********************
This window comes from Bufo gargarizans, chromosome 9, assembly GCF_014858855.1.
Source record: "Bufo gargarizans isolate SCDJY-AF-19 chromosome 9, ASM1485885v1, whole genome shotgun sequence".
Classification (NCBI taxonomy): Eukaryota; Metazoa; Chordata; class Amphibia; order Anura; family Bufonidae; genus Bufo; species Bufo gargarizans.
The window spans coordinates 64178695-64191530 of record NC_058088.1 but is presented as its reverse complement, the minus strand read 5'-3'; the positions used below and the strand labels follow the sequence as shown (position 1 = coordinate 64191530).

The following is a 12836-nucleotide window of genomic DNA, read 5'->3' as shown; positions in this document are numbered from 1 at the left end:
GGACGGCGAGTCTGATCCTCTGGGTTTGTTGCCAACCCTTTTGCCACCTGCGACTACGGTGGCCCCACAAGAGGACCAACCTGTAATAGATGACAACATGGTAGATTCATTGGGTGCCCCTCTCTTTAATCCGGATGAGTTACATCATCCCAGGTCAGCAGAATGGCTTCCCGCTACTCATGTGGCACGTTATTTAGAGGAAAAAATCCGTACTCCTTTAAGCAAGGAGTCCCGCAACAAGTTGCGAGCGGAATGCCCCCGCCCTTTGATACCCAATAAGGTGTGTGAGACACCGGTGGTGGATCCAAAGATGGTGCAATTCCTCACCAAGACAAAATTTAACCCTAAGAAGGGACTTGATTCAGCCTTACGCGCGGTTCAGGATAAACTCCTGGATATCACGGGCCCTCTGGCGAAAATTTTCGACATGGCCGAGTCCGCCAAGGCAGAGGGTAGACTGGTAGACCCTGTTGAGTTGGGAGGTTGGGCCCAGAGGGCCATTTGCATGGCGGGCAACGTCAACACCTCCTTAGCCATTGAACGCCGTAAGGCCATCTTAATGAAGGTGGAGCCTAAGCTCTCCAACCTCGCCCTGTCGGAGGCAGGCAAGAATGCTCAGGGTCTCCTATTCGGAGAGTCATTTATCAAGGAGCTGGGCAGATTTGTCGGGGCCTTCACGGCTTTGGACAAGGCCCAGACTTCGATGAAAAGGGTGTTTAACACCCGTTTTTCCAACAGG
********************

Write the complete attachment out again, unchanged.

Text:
This window comes from Bufo gargarizans, chromosome 9, assembly GCF_014858855.1.
Source record: "Bufo gargarizans isolate SCDJY-AF-19 chromosome 9, ASM1485885v1, whole genome shotgun sequence".
Classification (NCBI taxonomy): Eukaryota; Metazoa; Chordata; class Amphibia; order Anura; family Bufonidae; genus Bufo; species Bufo gargarizans.
The window spans coordinates 64178695-64191530 of record NC_058088.1 but is presented as its reverse complement, the minus strand read 5'-3'; the positions used below and the strand labels follow the sequence as shown (position 1 = coordinate 64191530).

The following is a 12836-nucleotide window of genomic DNA, read 5'->3' as shown; positions in this document are numbered from 1 at the left end:
GGACGGCGAGTCTGATCCTCTGGGTTTGTTGCCAACCCTTTTGCCACCTGCGACTACGGTGGCCCCACAAGAGGACCAACCTGTAATAGATGACAACATGGTAGATTCATTGGGTGCCCCTCTCTTTAATCCGGATGAGTTACATCATCCCAGGTCAGCAGAATGGCTTCCCGCTACTCATGTGGCACGTTATTTAGAGGAAAAAATCCGTACTCCTTTAAGCAAGGAGTCCCGCAACAAGTTGCGAGCGGAATGCCCCCGCCCTTTGATACCCAATAAGGTGTGTGAGACACCGGTGGTGGATCCAAAGATGGTGCAATTCCTCACCAAGACAAAATTTAACCCTAAGAAGGGACTTGATTCAGCCTTACGCGCGGTTCAGGATAAACTCCTGGATATCACGGGCCCTCTGGCGAAAATTTTCGACATGGCCGAGTCCGCCAAGGCAGAGGGTAGACTGGTAGACCCTGTTGAGTTGGGAGGTTGGGCCCAGAGGGCCATTTGCATGGCGGGCAACGTCAACACCTCCTTAGCCATTGAACGCCGTAAGGCCATCTTAATGAAGGTGGAGCCTAAGCTCTCCAACCTCGCCCTGTCGGAGGCAGGCAAGAATGCTCAGGGTCTCCTATTCGGAGAGTCATTTATCAAGGAGCTGGGCAGATTTGTCGGGGCCTTCACGGCTTTGGACAAGGCCCAGACTTCGATGAAAAGGGTGTTTAACACCCGTTTTTCCAACAGG